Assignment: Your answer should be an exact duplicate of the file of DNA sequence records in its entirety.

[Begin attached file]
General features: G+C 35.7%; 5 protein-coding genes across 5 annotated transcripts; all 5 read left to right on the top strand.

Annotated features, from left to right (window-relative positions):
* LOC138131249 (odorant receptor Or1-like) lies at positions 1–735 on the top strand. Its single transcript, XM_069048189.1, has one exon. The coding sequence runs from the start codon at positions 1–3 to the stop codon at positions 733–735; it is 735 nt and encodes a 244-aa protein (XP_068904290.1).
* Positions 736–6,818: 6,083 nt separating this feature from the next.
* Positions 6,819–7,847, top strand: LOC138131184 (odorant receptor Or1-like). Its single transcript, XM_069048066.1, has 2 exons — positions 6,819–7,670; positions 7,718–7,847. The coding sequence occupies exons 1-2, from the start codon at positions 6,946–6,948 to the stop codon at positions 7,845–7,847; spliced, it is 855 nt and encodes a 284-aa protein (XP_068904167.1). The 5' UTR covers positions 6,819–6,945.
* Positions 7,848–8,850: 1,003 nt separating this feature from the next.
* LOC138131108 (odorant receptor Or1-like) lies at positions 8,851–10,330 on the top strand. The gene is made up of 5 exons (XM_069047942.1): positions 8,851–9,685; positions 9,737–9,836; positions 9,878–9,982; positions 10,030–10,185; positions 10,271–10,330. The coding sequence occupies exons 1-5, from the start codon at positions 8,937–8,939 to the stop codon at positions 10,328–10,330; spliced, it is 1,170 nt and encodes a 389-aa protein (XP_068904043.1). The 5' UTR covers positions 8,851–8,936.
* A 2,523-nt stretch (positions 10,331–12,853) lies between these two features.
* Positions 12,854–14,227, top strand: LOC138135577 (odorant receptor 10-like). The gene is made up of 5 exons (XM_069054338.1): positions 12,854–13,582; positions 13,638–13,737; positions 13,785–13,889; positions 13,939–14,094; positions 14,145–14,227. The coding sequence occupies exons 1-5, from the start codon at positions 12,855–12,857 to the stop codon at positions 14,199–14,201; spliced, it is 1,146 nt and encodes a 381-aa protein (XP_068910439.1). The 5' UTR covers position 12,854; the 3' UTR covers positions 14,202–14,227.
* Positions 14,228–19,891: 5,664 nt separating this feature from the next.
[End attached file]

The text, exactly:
General features: G+C 35.7%; 5 protein-coding genes across 5 annotated transcripts; all 5 read left to right on the top strand.

Annotated features, from left to right (window-relative positions):
* LOC138131249 (odorant receptor Or1-like) lies at positions 1–735 on the top strand. Its single transcript, XM_069048189.1, has one exon. The coding sequence runs from the start codon at positions 1–3 to the stop codon at positions 733–735; it is 735 nt and encodes a 244-aa protein (XP_068904290.1).
* Positions 736–6,818: 6,083 nt separating this feature from the next.
* Positions 6,819–7,847, top strand: LOC138131184 (odorant receptor Or1-like). Its single transcript, XM_069048066.1, has 2 exons — positions 6,819–7,670; positions 7,718–7,847. The coding sequence occupies exons 1-2, from the start codon at positions 6,946–6,948 to the stop codon at positions 7,845–7,847; spliced, it is 855 nt and encodes a 284-aa protein (XP_068904167.1). The 5' UTR covers positions 6,819–6,945.
* Positions 7,848–8,850: 1,003 nt separating this feature from the next.
* LOC138131108 (odorant receptor Or1-like) lies at positions 8,851–10,330 on the top strand. The gene is made up of 5 exons (XM_069047942.1): positions 8,851–9,685; positions 9,737–9,836; positions 9,878–9,982; positions 10,030–10,185; positions 10,271–10,330. The coding sequence occupies exons 1-5, from the start codon at positions 8,937–8,939 to the stop codon at positions 10,328–10,330; spliced, it is 1,170 nt and encodes a 389-aa protein (XP_068904043.1). The 5' UTR covers positions 8,851–8,936.
* A 2,523-nt stretch (positions 10,331–12,853) lies between these two features.
* Positions 12,854–14,227, top strand: LOC138135577 (odorant receptor 10-like). The gene is made up of 5 exons (XM_069054338.1): positions 12,854–13,582; positions 13,638–13,737; positions 13,785–13,889; positions 13,939–14,094; positions 14,145–14,227. The coding sequence occupies exons 1-5, from the start codon at positions 12,855–12,857 to the stop codon at positions 14,199–14,201; spliced, it is 1,146 nt and encodes a 381-aa protein (XP_068910439.1). The 5' UTR covers position 12,854; the 3' UTR covers positions 14,202–14,227.
* Positions 14,228–19,891: 5,664 nt separating this feature from the next.